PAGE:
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      Pharmacies blasted for alleged price fixing

      by Sakeus Iikela

      Photo for illustration purposes. Photo: File

      The Namibia Consumer Trust has condemned the practices of more than 170 pharmacies found to have contravened Namibia's competition law by fixing the prices of medicines in the country.

      Consumer activist Michael Gawaseb says the pharmaceutical industry seems to be taking advantage of consumers “at their most vulnerable stage” with impunity.

      He says the industry is also arrogant for not having sought an exemption from the Namibia Competition Commission (NaCC) before they adopted a blanket pricing structure.

      “Unfortunately it appears the pharmacies and their association persist in their conduct even after having been caught telling untruths and conducting unethical and illegal practices within a self-proclaimed industry where ethics supposedly reign supreme,” he says.

      The concerned pharmacies are members of the Pharmaceutical Society of Namibia.

      According to findings by the Namibia Competition Commission (NaCC), the pharmacies use a mandatory rule to charge a mark-up tariff of 50% on the actual price of medicine they dispense to patients.

      This model is applied “without reasonable justification” on patients both with and without medical aid, according to the NaCC.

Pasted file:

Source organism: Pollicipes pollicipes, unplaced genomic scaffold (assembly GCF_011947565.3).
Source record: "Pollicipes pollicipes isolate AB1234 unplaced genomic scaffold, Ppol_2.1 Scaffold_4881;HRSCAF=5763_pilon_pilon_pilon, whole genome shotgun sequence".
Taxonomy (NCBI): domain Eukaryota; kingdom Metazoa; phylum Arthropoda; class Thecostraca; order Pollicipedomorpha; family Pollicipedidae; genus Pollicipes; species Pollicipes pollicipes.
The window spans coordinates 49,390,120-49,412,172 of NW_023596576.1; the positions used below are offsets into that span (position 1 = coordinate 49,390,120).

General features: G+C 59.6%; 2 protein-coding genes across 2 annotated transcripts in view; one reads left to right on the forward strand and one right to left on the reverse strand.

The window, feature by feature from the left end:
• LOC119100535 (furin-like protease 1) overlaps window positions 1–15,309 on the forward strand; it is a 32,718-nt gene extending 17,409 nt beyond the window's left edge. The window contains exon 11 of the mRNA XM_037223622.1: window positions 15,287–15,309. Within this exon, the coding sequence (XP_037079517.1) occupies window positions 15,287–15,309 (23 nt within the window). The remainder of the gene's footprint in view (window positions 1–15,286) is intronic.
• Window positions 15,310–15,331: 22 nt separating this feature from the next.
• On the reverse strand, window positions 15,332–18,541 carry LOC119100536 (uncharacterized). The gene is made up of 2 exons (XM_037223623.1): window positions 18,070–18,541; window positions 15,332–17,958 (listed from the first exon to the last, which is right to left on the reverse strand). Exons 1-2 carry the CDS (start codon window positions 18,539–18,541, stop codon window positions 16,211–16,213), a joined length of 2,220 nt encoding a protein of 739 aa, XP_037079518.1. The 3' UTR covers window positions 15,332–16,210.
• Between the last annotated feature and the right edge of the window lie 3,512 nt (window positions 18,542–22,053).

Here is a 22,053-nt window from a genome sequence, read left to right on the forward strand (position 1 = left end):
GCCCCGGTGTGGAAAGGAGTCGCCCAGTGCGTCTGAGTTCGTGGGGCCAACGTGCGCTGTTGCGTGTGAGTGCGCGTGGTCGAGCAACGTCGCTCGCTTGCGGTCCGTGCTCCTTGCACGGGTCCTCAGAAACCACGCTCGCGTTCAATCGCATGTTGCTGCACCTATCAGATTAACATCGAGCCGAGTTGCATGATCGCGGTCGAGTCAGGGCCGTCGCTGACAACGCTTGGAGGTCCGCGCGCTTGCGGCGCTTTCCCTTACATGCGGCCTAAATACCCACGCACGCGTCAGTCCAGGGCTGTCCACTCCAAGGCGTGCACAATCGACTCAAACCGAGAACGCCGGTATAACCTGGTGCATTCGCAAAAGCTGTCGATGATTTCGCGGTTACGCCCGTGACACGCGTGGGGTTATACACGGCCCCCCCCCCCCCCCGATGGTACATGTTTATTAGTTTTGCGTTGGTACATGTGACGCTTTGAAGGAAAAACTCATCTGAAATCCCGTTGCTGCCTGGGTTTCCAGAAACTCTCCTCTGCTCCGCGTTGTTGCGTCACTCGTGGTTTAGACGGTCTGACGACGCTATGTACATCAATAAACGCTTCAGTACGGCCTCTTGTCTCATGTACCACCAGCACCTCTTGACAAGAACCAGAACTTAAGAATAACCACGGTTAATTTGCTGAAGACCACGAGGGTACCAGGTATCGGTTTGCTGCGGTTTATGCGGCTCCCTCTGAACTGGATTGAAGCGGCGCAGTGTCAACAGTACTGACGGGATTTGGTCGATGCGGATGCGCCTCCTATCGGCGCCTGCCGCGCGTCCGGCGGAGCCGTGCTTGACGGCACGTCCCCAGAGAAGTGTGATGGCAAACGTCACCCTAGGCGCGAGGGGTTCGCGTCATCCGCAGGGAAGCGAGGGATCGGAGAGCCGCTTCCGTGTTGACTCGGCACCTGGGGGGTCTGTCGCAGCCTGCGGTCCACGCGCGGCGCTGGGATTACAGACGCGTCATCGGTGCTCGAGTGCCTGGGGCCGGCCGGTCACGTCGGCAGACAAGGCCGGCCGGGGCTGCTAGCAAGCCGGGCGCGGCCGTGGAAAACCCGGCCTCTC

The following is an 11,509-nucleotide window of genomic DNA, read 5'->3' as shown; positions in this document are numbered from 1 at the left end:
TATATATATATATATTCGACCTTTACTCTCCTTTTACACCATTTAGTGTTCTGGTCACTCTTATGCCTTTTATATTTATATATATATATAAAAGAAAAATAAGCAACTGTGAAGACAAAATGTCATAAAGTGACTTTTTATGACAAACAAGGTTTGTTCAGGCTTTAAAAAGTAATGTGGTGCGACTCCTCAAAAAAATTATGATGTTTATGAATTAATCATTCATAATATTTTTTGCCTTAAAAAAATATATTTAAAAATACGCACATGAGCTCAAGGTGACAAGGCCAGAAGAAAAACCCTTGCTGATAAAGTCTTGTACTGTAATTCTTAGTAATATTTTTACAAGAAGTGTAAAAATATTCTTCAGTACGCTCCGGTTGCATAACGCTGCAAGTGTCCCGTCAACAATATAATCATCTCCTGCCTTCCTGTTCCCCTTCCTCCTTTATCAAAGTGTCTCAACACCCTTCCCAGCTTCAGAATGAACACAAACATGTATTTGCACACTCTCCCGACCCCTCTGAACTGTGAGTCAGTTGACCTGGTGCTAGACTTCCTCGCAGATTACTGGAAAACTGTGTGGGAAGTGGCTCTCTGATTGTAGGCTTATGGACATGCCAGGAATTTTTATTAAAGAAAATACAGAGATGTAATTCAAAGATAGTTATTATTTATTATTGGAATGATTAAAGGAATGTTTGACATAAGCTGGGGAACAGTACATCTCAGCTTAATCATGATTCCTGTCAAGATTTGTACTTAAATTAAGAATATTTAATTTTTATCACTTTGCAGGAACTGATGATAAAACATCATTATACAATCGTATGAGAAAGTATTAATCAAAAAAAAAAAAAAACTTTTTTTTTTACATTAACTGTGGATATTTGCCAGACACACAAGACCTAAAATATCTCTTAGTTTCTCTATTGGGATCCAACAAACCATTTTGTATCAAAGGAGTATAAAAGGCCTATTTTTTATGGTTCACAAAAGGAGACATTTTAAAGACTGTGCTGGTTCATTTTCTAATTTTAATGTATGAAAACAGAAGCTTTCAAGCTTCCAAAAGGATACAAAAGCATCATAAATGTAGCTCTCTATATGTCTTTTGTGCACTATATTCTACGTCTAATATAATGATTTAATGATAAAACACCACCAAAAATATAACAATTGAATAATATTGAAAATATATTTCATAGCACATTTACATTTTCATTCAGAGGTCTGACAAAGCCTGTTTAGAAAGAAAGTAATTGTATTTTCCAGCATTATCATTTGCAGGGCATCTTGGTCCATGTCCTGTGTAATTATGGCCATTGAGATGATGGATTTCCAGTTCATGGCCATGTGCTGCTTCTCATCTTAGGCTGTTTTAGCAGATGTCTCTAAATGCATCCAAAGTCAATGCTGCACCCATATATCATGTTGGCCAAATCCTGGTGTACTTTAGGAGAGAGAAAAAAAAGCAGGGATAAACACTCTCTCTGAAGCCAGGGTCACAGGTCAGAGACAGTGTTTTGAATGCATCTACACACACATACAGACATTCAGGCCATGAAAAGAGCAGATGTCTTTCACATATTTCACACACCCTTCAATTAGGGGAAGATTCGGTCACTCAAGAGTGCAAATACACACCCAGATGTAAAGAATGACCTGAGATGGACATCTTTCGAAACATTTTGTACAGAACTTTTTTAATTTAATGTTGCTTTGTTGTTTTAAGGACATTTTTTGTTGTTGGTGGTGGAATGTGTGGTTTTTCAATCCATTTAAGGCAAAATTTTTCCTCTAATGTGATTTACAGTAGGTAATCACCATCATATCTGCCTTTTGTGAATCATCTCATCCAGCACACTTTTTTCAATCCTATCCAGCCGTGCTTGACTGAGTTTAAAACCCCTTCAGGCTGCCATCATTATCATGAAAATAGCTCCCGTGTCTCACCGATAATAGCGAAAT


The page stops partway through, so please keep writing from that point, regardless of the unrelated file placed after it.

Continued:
Further, the pharmacies have rejected attempts by the Namibian Association of Medical Aid Funds (Namaf) to introduce a more realistic pricing model and do away with their 50% mark-up model.

      The NaCC has said it would institute legal action against involved pharmacies.

      Gawaseb adds that the findings of the NaCC prove that Namibia needs a comprehensive consumer protection law that clearly caters for consumer interest and “not business interest disguised as public interest”.

      “It is worth mentioning that the envisaged comprehensive consumer law must subject sectors where there is supposedly consumer protection. The health sector is one sector where there is supposedly consumer protection,” Gaweseb says.

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